A THESIS in the current edition of Nature Nanotechnology addresses the tricky minefield of scientists’ objectivity; the premise being that, on the basis of several lab studies carried out by social scientists, science is more subjective than many scientists realise.
Such lab studies stem from the desire to understand the creation of scientific knowledge from within the scientific community, which is certainly a worthwhile subject of study, but then again, if you were to walk into an operating theatre halfway through a bowel resection, you might think they were actively butchering the poor patient. I would thus err on the side of caution before leaping to conclusions about the validity of science on the basis of such sociological discourses.
There is this rational scientific ideal where, in order to be as objective as possible, we withdraw from our personal identities (nationality, gender, religion), thus diminishing our individuality and, consequently, our subjectivity. This of course sounds like a lab full of robots, and frankly the idea of working in a lab with a bunch of emotionless, predictable automatons makes me shudder. Then again, some of us do, and I’d love to hear how that works out for those people.
The thesis cites two influential pieces of ‘lab studies’ literature, both within high-energy physics: on one side (in Beamtimes and Lifetimes, by Sharon Traweek), it was revealed that scientific culture was replete with subjective cultural values and practices, yet Traweek concluded that,
“good science can come from a lab even when various kinds of subjectivity are at work.“
On the other side (in Constructing Quarks, by Andrew Pickering), this is contrasted by the conclusion that the scientific culture was so far removed from the ‘ideal of pure objectivity’ that,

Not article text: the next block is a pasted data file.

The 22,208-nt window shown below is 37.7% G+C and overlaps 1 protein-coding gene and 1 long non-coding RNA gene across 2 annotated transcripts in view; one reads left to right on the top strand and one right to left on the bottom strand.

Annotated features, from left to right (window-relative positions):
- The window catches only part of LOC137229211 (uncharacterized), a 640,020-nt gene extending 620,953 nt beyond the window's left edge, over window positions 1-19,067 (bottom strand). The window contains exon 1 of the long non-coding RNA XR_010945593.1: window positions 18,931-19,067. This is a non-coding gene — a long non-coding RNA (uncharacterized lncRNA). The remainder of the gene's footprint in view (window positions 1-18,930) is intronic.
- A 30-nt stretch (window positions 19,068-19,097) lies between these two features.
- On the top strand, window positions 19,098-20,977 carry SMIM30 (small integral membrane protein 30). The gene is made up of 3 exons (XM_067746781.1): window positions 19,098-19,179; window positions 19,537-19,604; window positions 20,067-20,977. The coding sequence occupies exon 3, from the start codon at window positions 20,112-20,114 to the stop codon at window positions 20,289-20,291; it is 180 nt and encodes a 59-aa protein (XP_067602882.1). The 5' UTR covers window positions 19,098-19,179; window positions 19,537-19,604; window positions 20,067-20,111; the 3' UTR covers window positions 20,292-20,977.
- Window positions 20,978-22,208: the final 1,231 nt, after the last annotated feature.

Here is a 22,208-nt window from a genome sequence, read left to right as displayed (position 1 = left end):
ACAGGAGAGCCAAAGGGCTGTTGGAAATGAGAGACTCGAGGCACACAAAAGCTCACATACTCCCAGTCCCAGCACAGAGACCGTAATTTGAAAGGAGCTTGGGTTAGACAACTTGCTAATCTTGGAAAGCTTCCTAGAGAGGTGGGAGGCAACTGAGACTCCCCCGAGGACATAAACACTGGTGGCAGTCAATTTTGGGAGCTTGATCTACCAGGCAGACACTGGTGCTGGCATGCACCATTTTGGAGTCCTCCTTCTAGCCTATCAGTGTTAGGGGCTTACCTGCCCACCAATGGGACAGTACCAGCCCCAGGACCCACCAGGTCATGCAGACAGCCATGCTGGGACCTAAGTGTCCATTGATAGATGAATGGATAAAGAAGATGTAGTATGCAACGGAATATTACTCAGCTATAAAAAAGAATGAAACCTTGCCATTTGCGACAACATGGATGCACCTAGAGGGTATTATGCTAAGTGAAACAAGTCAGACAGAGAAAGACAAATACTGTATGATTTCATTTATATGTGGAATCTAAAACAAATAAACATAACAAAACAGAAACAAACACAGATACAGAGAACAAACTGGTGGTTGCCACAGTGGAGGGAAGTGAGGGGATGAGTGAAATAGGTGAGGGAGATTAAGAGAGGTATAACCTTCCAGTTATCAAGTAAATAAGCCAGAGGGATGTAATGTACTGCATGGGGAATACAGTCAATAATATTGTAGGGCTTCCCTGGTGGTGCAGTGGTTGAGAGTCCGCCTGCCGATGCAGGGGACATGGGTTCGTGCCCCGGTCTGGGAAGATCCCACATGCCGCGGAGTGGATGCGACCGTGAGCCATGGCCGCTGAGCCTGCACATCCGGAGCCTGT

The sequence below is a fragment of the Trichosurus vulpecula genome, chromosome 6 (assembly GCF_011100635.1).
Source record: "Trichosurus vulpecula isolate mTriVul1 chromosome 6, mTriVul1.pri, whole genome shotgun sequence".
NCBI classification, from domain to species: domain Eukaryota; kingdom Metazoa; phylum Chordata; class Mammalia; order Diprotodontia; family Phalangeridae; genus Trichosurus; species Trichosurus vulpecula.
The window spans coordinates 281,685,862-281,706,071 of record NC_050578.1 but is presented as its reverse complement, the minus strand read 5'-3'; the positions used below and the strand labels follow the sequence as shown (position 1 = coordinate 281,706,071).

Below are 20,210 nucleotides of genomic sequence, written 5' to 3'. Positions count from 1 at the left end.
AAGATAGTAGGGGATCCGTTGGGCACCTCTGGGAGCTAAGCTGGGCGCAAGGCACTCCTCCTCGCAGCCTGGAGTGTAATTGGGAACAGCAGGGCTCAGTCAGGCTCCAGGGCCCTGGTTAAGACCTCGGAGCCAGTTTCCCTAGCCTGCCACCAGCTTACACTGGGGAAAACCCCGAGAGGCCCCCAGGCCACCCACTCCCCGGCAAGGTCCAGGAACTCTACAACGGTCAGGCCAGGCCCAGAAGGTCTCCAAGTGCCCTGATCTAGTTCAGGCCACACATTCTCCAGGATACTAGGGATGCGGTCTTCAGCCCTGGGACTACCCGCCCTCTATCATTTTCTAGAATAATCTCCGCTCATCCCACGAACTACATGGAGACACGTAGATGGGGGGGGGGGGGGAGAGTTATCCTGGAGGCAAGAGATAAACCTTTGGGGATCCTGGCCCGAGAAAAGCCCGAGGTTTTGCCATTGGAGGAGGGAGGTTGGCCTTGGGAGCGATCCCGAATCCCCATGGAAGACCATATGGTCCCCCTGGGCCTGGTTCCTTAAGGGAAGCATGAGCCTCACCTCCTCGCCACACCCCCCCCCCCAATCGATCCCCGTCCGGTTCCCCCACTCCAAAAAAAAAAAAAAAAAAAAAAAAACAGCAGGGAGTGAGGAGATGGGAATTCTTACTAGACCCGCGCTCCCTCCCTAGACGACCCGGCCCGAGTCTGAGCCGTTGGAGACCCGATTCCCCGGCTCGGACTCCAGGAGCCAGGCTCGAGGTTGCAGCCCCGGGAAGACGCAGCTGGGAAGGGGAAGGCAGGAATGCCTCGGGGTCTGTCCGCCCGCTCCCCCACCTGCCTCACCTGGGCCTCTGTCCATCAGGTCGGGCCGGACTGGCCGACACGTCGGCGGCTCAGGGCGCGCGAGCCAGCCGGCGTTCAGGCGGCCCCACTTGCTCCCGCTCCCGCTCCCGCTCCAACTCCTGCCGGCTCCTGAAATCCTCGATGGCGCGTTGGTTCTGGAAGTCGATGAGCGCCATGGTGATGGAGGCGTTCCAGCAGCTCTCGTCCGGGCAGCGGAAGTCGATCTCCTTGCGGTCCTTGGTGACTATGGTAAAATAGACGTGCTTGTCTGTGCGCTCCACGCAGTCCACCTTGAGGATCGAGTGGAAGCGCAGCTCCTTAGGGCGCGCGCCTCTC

“the understanding of quarks developed by physicists was not to be believed because the science had been corrupted too much by non-scientific influences.“
Fortunately, the thesis continues, most lab studies are closer to Traweek’s than Pickering’s, yet despite the differences in their conclusions, both studies address a mild concern of subjective values and practises.
So what of the balance between objectivity and subjectivity in the lab? The thing about research science is that, as I’m now very fond of mentioning, it is a toxic gas that expands to consume all available space. Research is heartfelt, driven by passion, and the desire for answers. It robs you of time with your friends, your family, your dinner and your sleep. Of course we feel possessive about our results. Late at night, when we ask ourselves what the hell we’re doing, we want our data to matter. Sometimes we’re happy that our data support the prevailing scientific consensus, other times they don’t. Tough.